There are now nearly 60 US law firms operating in central London, employing among them a total of 439 fee-earners. If you put them all under one roof, they would form the 15th largest firm in the country – larger than Addleshaw Booth & Co and closing in on Nabarro Nathanson.
No one can argue that this does not show a serious commitment, but can US firms do more in London than function as branch offices, picking over the bones of files sent to them from across the Atlantic?
American practices in London tend to follow three basic strategies. First is the route being followed by firms such as Coudert Brothers and White & Case, which are positioning themselves as global practices. Second is the niche strategy being pursued by Brown & Wood, which has built itself up around specialist financial services. Third is the course being taken by Davis Polk & Wardwell, which has chosen only to take on work with a US dimension.
In all three cases, the provision of financial services is key to success, whether as a niche, or as a base to build a wider practice on. This sector once consisted largely of international bank lending and cross-border mergers and acquisitions, but more recently, global fund management has increased in importance, as have global equity, bond issues and financial derivatives, which London banks are as likely to buy in Chicago or New York as in London or Singapore.
“The firms that have done best are in capital markets,” says Bill Morrison, a specialist in international investment funds, previously at Bryan Cave and now a partner with Brown & Wood. In a typical example, a fund established to invest in Eastern Europe will be advised by a consultant in Prague, managed in London, registered in Dublin and marketed among institutional investors in Boston and New Hampshire.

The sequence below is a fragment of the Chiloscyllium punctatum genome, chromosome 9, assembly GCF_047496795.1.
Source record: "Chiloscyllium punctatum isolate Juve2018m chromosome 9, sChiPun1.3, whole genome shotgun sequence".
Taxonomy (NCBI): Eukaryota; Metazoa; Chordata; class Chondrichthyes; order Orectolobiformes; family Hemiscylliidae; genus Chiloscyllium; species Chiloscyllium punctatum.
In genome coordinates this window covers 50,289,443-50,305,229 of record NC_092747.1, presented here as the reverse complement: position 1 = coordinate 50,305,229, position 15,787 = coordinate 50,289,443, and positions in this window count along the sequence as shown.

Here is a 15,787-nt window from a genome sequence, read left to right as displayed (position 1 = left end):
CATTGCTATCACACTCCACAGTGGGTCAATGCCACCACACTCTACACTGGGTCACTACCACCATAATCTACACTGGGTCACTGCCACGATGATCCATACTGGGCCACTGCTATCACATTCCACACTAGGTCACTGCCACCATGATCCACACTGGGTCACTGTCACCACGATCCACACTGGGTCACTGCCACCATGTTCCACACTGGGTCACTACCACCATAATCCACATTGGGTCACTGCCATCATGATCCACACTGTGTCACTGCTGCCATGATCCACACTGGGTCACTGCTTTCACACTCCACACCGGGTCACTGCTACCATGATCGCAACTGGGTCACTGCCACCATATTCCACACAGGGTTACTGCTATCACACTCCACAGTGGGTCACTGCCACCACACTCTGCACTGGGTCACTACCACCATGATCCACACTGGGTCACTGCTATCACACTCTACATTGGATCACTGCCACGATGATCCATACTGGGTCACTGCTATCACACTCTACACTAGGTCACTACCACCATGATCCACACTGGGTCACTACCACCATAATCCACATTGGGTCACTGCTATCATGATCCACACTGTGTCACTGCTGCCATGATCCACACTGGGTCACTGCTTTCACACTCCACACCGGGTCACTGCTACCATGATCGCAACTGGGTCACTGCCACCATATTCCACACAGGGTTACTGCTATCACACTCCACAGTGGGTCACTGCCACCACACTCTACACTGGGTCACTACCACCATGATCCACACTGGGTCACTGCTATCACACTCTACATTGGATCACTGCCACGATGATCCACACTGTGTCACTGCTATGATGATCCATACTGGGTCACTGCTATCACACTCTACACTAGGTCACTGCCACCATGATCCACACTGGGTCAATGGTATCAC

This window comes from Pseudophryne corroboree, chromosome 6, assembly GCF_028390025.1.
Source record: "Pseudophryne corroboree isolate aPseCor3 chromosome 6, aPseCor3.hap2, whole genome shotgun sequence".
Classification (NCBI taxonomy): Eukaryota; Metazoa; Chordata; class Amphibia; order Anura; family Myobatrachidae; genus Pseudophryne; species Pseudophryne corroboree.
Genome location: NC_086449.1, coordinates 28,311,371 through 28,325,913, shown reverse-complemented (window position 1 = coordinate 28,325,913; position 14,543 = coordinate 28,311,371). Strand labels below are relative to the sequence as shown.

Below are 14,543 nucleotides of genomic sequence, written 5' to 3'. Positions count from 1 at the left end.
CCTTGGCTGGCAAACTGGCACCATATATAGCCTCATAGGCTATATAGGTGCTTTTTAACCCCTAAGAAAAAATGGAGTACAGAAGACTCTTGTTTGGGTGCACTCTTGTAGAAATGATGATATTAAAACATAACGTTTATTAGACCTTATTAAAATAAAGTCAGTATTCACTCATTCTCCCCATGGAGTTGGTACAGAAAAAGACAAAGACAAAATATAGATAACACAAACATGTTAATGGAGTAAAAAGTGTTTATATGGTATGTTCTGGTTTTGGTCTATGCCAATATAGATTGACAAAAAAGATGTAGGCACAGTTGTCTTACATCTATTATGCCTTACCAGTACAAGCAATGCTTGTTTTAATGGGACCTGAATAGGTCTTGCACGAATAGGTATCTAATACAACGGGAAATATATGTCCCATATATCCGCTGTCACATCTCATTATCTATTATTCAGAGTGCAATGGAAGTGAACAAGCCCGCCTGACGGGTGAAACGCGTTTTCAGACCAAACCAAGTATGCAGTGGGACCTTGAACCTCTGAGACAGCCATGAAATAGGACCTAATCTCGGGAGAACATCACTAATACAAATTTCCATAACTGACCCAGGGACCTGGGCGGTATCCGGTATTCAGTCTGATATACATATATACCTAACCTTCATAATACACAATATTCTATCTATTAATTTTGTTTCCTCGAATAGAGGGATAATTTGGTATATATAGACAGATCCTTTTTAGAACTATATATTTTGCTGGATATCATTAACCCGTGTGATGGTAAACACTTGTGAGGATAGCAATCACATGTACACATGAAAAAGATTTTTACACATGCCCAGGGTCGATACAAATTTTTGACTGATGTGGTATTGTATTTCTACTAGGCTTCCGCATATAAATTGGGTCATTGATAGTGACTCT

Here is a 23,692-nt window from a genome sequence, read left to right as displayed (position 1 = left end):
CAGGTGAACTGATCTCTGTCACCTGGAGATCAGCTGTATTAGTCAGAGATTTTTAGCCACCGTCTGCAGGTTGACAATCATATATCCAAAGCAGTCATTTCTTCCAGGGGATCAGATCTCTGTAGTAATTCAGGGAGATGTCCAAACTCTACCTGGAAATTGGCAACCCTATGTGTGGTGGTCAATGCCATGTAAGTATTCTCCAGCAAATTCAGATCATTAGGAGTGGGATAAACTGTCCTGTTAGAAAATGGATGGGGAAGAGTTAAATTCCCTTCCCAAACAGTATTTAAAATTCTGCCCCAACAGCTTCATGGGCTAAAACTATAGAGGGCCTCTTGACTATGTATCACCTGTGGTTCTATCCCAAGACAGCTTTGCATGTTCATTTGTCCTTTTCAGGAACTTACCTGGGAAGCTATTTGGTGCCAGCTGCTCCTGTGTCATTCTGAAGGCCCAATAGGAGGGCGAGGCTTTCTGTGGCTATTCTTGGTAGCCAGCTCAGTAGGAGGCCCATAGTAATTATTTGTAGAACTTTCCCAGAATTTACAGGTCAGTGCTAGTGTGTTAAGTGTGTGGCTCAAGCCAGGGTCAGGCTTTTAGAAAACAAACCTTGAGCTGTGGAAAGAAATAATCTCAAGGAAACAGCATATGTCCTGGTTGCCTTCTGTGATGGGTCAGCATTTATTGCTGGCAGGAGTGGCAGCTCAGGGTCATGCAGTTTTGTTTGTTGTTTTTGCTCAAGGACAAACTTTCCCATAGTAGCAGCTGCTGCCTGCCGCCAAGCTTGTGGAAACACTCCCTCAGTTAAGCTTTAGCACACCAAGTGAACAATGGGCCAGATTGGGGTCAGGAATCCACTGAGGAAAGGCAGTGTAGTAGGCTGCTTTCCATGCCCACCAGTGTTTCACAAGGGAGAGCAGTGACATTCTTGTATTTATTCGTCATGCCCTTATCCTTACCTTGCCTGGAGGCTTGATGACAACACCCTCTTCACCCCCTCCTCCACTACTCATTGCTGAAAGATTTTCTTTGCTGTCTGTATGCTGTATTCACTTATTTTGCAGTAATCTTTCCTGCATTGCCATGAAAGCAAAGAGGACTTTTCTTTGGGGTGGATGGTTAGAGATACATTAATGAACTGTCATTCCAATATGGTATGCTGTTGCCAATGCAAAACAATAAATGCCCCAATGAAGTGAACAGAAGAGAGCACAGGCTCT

“In a case like that,” says Morrison, “with big portions of the funds coming out of the US, it is only natural that people will come to those firms that can offer US expertise.”
With the large amounts of capital currently flowing out of the US, much of it coming through London on its way to emerging markets, Morrison is in a strong position in his niche. This may explain why he is sceptical about the merits of trying to build global practices.
“What characterises the work we do is that there is always a cross-border element,” Morrison explains. “It is hard to think of any US firms that have been successful competing head to head with English firms.”
One firm that is trying to do this though, is Weil Gotshal & Manges. In what must rank among the most aggressive strokes ever in the legal sector it has embarked on a massive smash and grab of lateral hires. The result is a London practice that has grown in 15 months from four support staff and eight lawyers to 35 support staff and 42 lawyers, including nine partners.
“The firm had no presence here,” says managing partner Maurice Allen. “There was no choice. If it was going to create an English firm it had to hire from other firms.”
Weil Gotshal is unashamed of its declared intention of competing head to head in the premium finance and corporate areas as an English firm on English home territory. “Essentially, this is an English firm with a US capability,” says Allen, who is scornful of firms recruiting English legal teams and then calling themselves “international”.